State of the Art Radiocarbon Dating facility Opens
The Research School of Earth Sciences (RSES) and the Research School of Physical Sciences and Engineering (RSPSE) have recently established a state-of-the-art particle accelerator – a Single Stage Accelerator Mass Spectrometer (SSAMS) for measuring radiocarbon in materials.
Carbon 14, also known as radiocarbon, is a radioactive form of carbon found in all living things. Simply being alive means you will have some in you. That is great news for scientists wanting to find out how old biological materials are because by measuring the amount of radiocarbon present in a sample it is possible to estimate how long that material has been around.
Living animals depend on carbon. Plants absorb it when they photosynthesise. Animals take it in when they eat the plants. Shellfish absorb it from the surrounding water and secrete it in their shells, and corals use it to build their skeletons. Throughout an animal or a plant’s life it takes in carbon and stores it in its tissues. This stored carbon exists at the same ratio as the carbon in their surrounding environment that is roughly one atom of carbon 14 for every trillion atoms of normal carbon.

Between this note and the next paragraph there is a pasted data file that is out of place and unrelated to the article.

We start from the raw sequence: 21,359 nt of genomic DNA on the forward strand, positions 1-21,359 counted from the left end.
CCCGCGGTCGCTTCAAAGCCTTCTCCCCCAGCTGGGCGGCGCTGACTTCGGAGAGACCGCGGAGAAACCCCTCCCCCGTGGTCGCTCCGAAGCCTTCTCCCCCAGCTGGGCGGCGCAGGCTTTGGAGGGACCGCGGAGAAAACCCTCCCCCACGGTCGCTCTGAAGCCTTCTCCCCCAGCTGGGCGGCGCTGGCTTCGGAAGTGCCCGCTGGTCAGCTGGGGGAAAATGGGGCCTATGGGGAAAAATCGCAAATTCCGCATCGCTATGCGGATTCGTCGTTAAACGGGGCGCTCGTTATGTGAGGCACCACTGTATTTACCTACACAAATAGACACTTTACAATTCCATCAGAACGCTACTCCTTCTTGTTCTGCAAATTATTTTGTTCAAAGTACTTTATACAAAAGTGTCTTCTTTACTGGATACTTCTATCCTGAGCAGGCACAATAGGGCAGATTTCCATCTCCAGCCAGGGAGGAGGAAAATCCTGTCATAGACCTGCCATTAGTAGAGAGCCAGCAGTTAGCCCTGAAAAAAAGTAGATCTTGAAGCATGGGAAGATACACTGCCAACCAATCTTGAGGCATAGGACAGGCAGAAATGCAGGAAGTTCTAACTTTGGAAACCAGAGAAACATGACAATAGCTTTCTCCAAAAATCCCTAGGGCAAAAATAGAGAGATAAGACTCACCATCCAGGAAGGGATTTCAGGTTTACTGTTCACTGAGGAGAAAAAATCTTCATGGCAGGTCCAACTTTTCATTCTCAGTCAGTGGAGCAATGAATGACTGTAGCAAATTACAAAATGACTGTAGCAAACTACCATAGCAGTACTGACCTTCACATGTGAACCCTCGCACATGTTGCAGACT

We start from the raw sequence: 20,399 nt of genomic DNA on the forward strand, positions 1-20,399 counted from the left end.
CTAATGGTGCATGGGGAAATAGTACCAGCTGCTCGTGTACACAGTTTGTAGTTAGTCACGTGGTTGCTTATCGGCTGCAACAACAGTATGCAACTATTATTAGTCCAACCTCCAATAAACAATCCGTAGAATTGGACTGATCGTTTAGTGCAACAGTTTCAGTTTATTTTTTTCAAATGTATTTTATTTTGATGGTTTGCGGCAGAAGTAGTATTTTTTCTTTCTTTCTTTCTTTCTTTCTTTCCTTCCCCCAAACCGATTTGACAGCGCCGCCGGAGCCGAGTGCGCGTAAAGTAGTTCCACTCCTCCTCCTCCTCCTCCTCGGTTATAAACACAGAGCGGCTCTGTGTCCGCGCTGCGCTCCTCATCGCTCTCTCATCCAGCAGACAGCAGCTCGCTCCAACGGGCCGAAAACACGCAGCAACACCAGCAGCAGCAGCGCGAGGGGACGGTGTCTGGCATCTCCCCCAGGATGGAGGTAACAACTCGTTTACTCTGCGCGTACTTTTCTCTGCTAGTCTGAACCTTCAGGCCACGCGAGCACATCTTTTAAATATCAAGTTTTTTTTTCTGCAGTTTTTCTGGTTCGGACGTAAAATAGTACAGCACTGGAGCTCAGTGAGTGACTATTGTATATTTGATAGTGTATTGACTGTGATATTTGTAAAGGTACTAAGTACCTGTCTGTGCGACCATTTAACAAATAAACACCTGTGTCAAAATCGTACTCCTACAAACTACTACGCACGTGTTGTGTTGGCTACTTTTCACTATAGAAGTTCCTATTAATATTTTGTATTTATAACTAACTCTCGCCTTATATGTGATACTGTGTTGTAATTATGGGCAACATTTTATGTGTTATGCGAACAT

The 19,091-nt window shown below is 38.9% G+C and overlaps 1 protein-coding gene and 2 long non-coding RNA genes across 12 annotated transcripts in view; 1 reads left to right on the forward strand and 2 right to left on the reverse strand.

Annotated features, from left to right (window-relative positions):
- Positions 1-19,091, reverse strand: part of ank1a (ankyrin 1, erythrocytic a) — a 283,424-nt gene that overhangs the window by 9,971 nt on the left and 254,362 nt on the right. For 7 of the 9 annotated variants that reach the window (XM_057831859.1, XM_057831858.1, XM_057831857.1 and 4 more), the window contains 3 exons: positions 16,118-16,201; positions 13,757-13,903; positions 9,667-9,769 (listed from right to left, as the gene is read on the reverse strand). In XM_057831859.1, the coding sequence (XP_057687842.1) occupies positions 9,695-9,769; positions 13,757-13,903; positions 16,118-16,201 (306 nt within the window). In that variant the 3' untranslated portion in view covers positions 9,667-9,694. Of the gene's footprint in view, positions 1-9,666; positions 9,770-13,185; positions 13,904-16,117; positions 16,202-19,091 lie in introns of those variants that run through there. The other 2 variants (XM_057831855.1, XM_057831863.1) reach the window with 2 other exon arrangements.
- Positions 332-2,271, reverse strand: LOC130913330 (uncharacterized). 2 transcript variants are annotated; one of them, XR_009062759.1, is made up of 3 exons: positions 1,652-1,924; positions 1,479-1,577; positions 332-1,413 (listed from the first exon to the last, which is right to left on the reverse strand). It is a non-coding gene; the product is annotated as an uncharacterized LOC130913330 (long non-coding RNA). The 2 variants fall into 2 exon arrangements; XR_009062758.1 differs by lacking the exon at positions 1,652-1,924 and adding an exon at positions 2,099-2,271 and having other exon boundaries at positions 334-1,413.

When the organism dies it stops metabolic activity and accrues no more carbon. This is when the radiocarbon clock starts ticking because over time the carbon 14 atoms decay but the normal carbon atoms stay the same. So the number of carbon 14 atoms decreases and the ratio of carbon 14 to normal carbon decreases in a predictable manner.
“At the moment there are only a few places in the world that are directly using CO2 samples for radiocarbon dating so our research will be at the leading edge,” says Dr Stewart Fallon from the RSES.
SSAMS arrived at RSES at the beginning of 2007. Setting it up and getting it operational has taken several months and it was officially launched at the end of June.
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